Friday, April 4, 2014

Friday, April 4, 2014

reducing waste in the laundry room

Clean laundry is a great feeling (and sometimes a mystical enigma hiding under the eternal pile of dirty laundry), but it can come at a very wasteful cost. Finding small ways to reduce waste during laundry will help save your money and the environment.


First things first. Detergent. Look for detergent with a minimal amount of useless packaging. Typically, large jugs of detergent use less plastic than the tubs of prepackaged detergent packs. But if you choose to go with the little detergent packs, make sure the plastic wrapper dissolves and doesn't need to be thrown away first. Either way, save the larger containers to reuse elsewhere. After properly washing all of the detergent out of a jug, use it as a garden watering can - it even has a spout for you. If you have the tubs of detergent packs, use the tubs for other laundry area needs, such as holding your recycled dryer sheets (oops! spoiler alert!), a collection bin of items left in pockets (in my case, 839 bobby pins and sometimes my Fitbit), or whatever else you might think of.

Eco-friendly laundry detergents, such as Seventh Generation, are free of the harsh chemicals that make up traditional detergents, and they work well in cleaning clothes (which is still the basic goal here). My clothes get clean, smell good, and don't leave me itchy. They are more expensive than traditional detergents, but you can stretch out the length so it will last. No matter which detergent you use, don't use too much! Use the measuring lines on the cup, or just pour a small amount into your wash and don't go overboard with the suds.

Now to drying. Look for an alternative method to disposable dryer sheets. You can make your own dryer sheets with cheap washcloths (or even old socks or cut-up t-shirts!) and a fabric softener/water solution, or use dryer balls that reduce static. Bog Berry wool dryer balls are another eco-friendly alternative to dryer sheets. The balls are reusable, chemical-free and made of wool, which lasts longer than yarn. (I haven't tried these dryer balls yet, but I plan to soon!)

But if you feel very loyal to those traditional boxes of good-smelling dryer sheets, you can still reduce your waste. For smaller loads, cut a dryer sheet in half and only use half. According to Gaiam, clothing made of natural fabrics don't get static cling - so if you don't have many synthetic fabrics in your laundry load, don't worry about putting a dryer sheet!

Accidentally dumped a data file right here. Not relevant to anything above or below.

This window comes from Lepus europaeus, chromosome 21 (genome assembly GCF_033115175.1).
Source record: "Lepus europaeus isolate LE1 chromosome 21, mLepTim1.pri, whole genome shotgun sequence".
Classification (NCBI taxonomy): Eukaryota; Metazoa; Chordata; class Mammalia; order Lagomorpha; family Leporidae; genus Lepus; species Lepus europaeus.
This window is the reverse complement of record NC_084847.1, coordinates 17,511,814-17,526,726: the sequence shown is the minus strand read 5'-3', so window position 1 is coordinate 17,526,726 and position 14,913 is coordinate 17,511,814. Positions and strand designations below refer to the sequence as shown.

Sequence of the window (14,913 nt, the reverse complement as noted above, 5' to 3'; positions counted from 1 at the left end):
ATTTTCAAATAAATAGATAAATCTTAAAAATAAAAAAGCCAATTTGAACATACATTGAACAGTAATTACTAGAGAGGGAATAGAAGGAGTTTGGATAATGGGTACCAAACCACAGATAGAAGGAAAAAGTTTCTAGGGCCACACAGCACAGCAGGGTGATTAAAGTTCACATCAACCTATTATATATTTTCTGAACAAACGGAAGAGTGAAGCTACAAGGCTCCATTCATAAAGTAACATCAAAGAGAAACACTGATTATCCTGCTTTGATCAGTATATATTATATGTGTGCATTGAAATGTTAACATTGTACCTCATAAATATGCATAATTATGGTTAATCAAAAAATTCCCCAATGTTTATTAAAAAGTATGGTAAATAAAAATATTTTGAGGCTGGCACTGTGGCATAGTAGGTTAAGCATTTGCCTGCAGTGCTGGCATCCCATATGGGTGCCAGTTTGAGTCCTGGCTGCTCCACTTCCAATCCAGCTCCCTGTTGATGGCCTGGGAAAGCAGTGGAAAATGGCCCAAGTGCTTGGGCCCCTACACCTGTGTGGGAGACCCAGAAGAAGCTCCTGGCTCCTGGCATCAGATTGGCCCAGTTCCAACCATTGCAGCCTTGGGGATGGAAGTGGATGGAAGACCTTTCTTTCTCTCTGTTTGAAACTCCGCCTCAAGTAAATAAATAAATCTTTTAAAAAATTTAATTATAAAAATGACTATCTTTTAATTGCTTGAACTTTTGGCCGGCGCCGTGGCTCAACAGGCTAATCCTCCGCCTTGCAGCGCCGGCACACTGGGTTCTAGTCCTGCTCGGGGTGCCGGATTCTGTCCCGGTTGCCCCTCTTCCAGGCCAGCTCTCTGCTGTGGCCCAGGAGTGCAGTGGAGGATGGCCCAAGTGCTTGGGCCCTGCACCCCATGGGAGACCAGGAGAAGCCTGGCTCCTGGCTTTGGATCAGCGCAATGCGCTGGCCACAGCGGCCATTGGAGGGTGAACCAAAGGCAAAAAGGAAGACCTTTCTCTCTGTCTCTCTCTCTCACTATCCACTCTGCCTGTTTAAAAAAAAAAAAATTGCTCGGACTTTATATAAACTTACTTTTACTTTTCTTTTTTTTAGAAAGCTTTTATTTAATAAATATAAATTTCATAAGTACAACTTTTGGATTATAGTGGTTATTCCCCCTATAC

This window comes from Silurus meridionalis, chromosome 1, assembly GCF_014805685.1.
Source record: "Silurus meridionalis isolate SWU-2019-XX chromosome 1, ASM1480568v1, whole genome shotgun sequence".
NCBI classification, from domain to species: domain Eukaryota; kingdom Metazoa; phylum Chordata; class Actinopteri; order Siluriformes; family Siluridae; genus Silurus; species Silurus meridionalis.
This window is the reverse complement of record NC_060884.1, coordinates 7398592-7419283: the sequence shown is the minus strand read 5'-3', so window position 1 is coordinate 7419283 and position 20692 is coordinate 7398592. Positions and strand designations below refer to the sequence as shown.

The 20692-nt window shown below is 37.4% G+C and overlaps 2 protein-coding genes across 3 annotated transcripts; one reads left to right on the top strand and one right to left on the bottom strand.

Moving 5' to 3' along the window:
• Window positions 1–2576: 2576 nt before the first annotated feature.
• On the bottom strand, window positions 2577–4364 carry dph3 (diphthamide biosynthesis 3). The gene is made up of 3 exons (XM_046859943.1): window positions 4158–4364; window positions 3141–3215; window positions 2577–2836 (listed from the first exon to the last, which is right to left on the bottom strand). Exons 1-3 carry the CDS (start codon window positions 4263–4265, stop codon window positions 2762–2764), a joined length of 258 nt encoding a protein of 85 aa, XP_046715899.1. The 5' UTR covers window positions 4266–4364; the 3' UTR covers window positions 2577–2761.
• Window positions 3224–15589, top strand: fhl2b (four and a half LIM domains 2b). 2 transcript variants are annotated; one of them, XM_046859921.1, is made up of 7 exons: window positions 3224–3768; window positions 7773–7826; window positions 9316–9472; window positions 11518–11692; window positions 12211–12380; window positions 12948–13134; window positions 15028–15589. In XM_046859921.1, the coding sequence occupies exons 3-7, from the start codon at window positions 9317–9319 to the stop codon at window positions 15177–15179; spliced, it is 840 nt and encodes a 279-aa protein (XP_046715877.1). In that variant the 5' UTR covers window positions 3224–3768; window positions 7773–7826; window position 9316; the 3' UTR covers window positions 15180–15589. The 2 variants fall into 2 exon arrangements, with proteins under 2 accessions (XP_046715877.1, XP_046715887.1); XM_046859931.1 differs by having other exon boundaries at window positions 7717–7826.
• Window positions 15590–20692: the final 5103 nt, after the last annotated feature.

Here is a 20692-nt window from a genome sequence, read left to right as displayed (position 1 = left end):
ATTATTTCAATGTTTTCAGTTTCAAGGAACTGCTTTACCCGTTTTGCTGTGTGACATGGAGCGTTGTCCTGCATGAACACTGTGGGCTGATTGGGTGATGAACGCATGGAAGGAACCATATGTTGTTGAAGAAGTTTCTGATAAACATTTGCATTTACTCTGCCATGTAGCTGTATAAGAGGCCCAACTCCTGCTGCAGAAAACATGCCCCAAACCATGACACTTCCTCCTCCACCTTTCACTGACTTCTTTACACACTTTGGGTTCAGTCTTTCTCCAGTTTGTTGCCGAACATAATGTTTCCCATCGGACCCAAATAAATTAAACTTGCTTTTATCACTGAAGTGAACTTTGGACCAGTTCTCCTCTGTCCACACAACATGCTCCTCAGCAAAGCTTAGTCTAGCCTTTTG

After your laundry has dried, check your dryer sheet real quick before you toss it out. Does it still have a fragrant smell to it? Use it again! If it seems to look barely used, save it for another load. If it's a little too worn for that, use it in a sock drawer or elsewhere in your closet to keep a nice, fresh smell. Once the smell is gone, you can save the dryer sheets to use as spare dust rags. The chemicals in dryer sheets that keep your clothes from getting static electricity also picks up dust on electronics.

Other ways you can reduce energy during laundry time:

  • Wash as much of your laundry on cold water as you can. Towels and sheets, of course, are better washed in warm water to kill germs, but most loads of clothing are washed perfectly in cold water. Plus, colors won't bleed as much and fabrics won't shrink quite as much.
  • Follow the wash directions to prevent accidentally destroying clothes (ahem). It's a bit of a waste to do laundry only to have to get rid of the shrunken, stained or ripped clothes. And it's just depressing if they're new clothes. 
  • Line dry delicate or hand-washed items. If you don't have a drying rack, just hang clothes on your shower rod or an empty space on your closet rod. No electricity needed, and you don't have to have a line set up outside.
  • Turn the dryer heat setting down a notch. It won't affect drying too much, and you won't be pushing out as much electricity.
  • Wash full loads so you can maximize the energy use of the appliances - but don't fill them so full that they overload and break. Running a small load takes the same amount of energy, but you don't have as much to show for it. If you only have enough for a small load, and need an item before laundry day, consider hand-washing it to save energy. (But I can already hear you asking who has small loads of dirty laundry for days…I know, I know…laundry multiplies itself. I'm just gonna say it anyway!)
  • Run the washer and dryer in the morning or evening, when energy use isn't at its peak - especially during the heat of summer. (Why am I reminding myself of this misery…?)

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